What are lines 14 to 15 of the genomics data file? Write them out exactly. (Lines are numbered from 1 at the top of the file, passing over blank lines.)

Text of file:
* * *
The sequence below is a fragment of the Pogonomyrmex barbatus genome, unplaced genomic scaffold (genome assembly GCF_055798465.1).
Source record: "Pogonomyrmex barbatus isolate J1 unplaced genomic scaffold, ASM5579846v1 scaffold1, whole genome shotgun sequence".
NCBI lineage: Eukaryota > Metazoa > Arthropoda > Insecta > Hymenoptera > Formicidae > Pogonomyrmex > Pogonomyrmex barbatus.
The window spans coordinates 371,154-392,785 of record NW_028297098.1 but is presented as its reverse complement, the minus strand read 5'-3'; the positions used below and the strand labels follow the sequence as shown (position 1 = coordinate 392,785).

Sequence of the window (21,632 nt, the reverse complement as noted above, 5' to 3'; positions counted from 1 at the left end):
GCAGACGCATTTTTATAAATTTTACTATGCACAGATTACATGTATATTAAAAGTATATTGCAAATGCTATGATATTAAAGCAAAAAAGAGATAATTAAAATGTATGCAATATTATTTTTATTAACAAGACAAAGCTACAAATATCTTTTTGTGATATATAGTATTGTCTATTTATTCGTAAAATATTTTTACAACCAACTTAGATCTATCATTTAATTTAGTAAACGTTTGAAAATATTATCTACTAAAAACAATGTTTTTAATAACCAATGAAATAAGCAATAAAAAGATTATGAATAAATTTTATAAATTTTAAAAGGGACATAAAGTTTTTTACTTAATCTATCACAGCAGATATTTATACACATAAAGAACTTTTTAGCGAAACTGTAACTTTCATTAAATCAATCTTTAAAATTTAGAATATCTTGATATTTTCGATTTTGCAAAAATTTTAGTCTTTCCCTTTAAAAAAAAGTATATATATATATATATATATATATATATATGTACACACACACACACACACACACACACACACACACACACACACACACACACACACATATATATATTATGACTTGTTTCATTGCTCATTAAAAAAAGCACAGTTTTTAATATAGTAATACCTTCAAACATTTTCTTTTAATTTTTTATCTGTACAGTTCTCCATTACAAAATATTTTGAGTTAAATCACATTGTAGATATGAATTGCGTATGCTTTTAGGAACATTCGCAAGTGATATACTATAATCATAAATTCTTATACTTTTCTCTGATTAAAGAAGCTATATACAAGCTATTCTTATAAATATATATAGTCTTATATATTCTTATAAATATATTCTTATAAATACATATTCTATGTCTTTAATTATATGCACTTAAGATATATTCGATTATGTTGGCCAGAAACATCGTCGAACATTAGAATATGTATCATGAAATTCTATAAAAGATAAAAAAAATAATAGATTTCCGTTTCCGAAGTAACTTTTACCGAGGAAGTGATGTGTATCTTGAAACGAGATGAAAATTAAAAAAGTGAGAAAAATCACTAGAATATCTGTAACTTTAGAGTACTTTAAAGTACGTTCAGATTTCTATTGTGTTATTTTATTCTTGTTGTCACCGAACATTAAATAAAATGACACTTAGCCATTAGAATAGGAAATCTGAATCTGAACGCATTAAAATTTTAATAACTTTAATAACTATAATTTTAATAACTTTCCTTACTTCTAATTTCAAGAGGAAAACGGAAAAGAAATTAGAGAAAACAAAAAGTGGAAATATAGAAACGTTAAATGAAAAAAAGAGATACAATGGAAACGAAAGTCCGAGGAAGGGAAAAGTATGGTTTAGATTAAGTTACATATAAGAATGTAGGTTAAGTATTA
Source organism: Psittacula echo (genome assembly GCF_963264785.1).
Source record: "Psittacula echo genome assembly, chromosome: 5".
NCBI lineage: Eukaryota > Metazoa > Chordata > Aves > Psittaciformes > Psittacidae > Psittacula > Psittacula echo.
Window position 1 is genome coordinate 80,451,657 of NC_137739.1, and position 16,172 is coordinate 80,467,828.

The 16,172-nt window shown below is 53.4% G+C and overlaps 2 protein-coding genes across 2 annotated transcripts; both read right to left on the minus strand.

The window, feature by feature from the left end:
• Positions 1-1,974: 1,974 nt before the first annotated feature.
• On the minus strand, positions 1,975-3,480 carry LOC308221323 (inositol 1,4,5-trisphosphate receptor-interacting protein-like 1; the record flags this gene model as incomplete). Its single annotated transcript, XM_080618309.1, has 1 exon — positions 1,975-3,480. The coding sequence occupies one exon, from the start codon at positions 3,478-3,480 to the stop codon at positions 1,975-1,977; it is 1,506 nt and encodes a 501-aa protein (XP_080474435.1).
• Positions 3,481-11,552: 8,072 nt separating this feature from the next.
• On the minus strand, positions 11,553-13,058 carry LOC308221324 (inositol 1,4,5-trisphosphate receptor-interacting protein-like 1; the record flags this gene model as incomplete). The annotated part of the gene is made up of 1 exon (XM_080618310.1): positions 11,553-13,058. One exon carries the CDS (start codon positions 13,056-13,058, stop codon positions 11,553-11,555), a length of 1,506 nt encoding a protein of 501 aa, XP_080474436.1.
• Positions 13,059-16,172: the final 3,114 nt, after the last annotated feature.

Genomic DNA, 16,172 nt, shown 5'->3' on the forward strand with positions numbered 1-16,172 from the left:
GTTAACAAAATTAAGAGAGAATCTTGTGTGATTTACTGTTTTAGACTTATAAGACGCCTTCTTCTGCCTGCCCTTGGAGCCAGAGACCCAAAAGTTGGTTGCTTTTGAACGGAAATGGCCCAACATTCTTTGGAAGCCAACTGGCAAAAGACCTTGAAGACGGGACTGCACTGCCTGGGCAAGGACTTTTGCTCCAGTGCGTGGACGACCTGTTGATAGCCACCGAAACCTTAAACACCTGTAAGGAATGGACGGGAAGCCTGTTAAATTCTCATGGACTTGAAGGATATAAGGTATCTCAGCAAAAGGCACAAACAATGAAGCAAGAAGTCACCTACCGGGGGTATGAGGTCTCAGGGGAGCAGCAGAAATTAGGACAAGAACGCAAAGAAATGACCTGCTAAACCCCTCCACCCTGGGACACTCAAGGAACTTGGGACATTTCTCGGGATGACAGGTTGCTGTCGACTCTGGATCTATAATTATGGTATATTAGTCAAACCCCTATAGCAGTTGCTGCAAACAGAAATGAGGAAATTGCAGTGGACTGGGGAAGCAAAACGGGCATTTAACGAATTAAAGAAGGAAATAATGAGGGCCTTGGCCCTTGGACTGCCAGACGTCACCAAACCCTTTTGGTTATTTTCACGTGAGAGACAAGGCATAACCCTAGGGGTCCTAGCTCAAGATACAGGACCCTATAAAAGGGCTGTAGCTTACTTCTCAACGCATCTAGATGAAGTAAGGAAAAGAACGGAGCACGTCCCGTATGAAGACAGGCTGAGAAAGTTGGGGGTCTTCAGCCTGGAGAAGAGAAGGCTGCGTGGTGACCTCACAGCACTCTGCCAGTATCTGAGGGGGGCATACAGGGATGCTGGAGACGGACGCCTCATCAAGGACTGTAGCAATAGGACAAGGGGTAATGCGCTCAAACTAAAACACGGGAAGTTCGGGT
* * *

• On the minus strand, positions 1,975-3,480 carry LOC308221323 (inositol 1,4,5-trisphosphate receptor-interacting protein-like 1; the record flags this gene model as incomplete). Its single annotated transcript, XM_080618309.1, has 1 exon — positions 1,975-3,480. The coding sequence occupies one exon, from the start codon at positions 3,478-3,480 to the stop codon at positions 1,975-1,977; it is 1,506 nt and encodes a 501-aa protein (XP_080474435.1).
• Positions 3,481-11,552: 8,072 nt separating this feature from the next.